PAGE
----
Special ed classification rates show need for targeted support
(Pa.) Disparities in special education classification rates between states, especially among some subgroups, may be reflective of school or district resources rather than discriminatory practices, according to new research.
A study released last week by the Frontline Research & Learning Institute found the range of classification percentages was at the lowest point in Texas, where 8.6 percent of students were identified as needing special education services–the highest was 17.8 percent in New York.
The authors noted, however, that variation among the states’ classification rates can be linked to how states define and implement due process procedures; how they identify students with special needs; and how many resources schools can access once students have been identified.
“A low or high classification rate does not necessarily indicate inequitable practices, but rather, reflects local resources and varying contributing factors that contribute to possible over- or under-classification,” authors of the report wrote. “English learners, in particular, are often misclassified for special education when schools do not have (English as a second language) specialists to identify language proficiency levels and to collaborate with general education teachers to target supports and interventions aimed at increasing language proficiency skills.”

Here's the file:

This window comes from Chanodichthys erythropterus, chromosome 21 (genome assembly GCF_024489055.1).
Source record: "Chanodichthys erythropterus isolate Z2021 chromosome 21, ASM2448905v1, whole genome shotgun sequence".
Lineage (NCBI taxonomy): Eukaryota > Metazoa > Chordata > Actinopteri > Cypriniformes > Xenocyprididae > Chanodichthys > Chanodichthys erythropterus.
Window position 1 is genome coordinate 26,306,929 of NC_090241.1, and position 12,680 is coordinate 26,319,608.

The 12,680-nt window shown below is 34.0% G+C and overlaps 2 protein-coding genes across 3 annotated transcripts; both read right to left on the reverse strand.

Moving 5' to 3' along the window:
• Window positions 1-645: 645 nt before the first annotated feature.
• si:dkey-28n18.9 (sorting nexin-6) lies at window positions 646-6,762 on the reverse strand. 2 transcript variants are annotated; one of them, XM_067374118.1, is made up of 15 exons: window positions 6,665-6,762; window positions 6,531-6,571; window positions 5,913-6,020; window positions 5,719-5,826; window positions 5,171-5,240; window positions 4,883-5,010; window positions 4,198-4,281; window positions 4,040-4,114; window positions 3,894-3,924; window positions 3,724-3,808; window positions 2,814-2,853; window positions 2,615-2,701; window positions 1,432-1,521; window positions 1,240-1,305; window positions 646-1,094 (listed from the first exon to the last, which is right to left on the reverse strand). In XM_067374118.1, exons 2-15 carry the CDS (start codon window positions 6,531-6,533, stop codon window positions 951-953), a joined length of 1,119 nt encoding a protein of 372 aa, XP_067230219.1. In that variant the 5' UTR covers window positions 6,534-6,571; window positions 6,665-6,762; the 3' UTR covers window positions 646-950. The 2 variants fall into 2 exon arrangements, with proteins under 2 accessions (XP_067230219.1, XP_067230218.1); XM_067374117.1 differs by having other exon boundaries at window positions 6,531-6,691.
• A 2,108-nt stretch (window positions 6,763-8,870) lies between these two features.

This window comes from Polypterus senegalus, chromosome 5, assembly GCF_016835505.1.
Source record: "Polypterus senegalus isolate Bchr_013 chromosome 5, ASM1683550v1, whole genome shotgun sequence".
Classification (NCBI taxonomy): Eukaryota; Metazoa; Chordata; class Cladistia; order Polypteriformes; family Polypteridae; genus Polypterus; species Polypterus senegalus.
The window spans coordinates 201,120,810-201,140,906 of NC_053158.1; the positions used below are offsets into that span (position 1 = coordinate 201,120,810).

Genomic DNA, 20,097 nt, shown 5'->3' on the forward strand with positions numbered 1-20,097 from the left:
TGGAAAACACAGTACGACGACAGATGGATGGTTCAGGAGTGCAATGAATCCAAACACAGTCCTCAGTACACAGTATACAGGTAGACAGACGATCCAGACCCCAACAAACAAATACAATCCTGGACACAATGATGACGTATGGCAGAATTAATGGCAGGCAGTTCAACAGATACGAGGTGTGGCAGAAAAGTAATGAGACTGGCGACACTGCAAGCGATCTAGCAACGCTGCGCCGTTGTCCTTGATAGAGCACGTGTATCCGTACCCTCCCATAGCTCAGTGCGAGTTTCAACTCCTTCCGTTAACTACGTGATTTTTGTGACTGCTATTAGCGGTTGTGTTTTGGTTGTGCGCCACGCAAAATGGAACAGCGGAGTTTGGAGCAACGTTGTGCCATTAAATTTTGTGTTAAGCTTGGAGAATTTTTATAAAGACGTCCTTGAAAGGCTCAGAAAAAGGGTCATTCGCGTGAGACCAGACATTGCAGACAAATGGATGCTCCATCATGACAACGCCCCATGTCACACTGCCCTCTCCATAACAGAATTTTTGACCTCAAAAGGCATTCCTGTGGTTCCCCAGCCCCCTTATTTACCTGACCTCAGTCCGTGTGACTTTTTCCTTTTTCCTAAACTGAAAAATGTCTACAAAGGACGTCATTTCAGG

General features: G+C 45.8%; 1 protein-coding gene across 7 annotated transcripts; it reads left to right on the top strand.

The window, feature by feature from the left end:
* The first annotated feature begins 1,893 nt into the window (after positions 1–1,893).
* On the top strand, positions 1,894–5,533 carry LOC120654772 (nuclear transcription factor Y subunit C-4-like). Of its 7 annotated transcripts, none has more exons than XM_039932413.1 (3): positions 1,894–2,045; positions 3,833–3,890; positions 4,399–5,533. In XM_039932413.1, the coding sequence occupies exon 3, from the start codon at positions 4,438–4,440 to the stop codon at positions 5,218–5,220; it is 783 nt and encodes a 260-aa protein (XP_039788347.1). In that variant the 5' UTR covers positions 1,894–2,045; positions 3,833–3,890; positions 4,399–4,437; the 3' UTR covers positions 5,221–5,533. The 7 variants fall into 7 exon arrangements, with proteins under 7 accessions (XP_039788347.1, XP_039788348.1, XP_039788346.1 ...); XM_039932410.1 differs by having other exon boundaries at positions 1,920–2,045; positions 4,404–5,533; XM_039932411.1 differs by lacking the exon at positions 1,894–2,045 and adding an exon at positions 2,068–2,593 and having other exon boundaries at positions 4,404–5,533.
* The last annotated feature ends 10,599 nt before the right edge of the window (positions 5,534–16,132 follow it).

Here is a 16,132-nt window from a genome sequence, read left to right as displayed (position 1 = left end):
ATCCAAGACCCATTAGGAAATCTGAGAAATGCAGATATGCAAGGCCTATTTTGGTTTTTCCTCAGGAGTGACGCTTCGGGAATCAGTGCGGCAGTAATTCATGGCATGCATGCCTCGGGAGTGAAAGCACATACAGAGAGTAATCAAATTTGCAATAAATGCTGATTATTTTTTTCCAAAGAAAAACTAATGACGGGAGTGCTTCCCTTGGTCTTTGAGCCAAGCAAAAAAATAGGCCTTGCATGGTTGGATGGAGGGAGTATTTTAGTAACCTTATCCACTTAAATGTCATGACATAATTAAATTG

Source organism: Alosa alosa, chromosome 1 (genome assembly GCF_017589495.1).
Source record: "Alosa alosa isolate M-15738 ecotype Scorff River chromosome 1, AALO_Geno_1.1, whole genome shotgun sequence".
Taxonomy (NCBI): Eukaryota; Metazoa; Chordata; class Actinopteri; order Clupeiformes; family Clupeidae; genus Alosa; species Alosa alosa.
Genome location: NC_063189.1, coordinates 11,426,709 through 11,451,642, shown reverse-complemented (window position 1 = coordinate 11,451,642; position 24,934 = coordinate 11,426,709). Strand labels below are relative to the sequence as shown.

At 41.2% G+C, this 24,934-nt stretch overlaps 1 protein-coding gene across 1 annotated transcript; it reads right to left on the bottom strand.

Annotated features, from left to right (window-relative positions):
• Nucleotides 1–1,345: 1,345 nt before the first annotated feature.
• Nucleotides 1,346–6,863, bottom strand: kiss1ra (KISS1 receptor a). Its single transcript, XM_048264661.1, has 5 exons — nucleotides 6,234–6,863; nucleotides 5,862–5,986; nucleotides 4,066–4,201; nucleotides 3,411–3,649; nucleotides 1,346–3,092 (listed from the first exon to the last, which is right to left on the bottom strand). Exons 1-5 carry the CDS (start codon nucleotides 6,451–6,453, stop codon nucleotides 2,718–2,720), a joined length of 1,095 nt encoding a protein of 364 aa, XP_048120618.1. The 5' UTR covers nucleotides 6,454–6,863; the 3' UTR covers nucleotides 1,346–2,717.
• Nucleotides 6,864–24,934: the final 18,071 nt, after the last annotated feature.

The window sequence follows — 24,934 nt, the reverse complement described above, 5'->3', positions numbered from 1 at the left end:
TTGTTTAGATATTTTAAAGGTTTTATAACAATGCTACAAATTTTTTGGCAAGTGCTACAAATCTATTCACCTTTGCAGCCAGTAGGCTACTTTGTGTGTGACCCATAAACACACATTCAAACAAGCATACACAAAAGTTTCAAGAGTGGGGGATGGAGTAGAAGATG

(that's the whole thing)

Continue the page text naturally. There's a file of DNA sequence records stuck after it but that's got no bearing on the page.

More than 6.5 million students–or 13 percent of total public school enrollment in the U.S.–were served under the Individuals with Disabilities Act during the 2014-15 school year.
New York, Pennsylvania, Maine and Massachusetts classified more than 17 percent of all students as in need of special education. Texas, Idaho, Hawaii and Colorado had the lowest rates, identifying 10.5 percent or less.
Researchers at the Frontline Institute surveyed more than 3,600 educators, administrators and special education service providers, asking participants about their perceptions of special education in their schools and districts.
While 56 percent of respondents nationwide said they believe that the appropriate number of students are classified in their local system, 34 percent of special education teachers surveyed from the four states with the lowest rates said that far or somewhat more students should be classified in their local system. Nearly 29 percent of special education teachers who responded from those states with the highest rates said far or somewhat fewer students should be classified.
Excerpts from survey respondents also showed a desire for improved general education interventions, and some respondents noted that English learners were often identified as special education students even though language was the only barrier affecting their learning.
In 2015, a federal survey of best practices among states with the highest populations of English language learners highlighted a need for policies that would help educators accurately recognize learning disabilities in order to curb misidentification.
The study, published by the U.S. Department of Education’s Institute of Education Sciences and the Regional Educational Laboratory at WestEd, found that factors such as basic cultural differences are often overlooked in identifying and properly addressing the needs of English learners in special education.
According to that survey, the two most common factors that lead to misidentification of students with learning disabilities were a lack of understanding among educators as to why an English learning student is not making adequate progress, and poorly designed and implemented referral processes.